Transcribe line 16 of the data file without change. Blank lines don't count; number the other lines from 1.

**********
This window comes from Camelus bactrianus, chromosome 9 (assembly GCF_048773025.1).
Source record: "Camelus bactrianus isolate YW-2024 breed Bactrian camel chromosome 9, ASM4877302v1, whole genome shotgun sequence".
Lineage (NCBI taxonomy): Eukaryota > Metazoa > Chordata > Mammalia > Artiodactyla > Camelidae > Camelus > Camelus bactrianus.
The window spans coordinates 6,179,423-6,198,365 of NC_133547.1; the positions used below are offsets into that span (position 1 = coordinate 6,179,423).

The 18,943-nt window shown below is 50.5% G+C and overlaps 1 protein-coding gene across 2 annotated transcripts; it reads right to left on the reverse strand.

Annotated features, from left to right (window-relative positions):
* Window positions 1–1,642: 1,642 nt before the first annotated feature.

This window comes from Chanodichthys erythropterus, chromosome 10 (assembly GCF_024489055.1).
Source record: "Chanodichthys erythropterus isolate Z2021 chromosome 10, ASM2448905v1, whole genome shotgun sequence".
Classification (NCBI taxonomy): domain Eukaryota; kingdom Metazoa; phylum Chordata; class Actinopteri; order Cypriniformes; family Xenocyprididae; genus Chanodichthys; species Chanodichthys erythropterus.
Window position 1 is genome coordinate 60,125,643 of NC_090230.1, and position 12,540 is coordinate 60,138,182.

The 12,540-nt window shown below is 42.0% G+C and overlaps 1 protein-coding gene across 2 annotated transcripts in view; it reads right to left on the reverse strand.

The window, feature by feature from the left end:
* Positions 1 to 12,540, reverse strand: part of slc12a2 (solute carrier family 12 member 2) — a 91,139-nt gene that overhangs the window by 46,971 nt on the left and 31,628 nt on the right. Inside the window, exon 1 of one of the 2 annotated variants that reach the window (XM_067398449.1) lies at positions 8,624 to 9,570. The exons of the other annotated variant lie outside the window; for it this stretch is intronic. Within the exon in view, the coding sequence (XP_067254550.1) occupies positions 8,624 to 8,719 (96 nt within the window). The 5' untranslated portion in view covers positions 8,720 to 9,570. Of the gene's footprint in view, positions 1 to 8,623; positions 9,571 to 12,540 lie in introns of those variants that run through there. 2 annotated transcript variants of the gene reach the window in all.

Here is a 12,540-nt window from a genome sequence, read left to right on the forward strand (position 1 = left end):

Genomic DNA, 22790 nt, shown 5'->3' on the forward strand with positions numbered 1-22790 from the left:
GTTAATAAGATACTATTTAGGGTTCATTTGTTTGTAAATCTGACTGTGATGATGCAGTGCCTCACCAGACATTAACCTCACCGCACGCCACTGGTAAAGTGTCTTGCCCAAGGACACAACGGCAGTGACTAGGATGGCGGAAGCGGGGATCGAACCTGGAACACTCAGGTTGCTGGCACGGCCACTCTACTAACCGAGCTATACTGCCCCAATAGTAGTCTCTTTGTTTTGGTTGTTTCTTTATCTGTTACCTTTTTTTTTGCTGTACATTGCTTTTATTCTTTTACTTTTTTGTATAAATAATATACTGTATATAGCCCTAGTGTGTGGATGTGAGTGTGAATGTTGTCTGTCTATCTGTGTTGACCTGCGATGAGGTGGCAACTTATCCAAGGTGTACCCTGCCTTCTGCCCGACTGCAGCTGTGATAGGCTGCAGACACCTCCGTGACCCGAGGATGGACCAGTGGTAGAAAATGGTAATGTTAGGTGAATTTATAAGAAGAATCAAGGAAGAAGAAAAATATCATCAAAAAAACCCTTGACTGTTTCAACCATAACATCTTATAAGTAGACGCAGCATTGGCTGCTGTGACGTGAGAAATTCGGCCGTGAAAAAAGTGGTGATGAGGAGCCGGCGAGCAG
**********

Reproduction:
Genomic DNA, 22790 nt, shown 5'->3' on the forward strand with positions numbered 1-22790 from the left: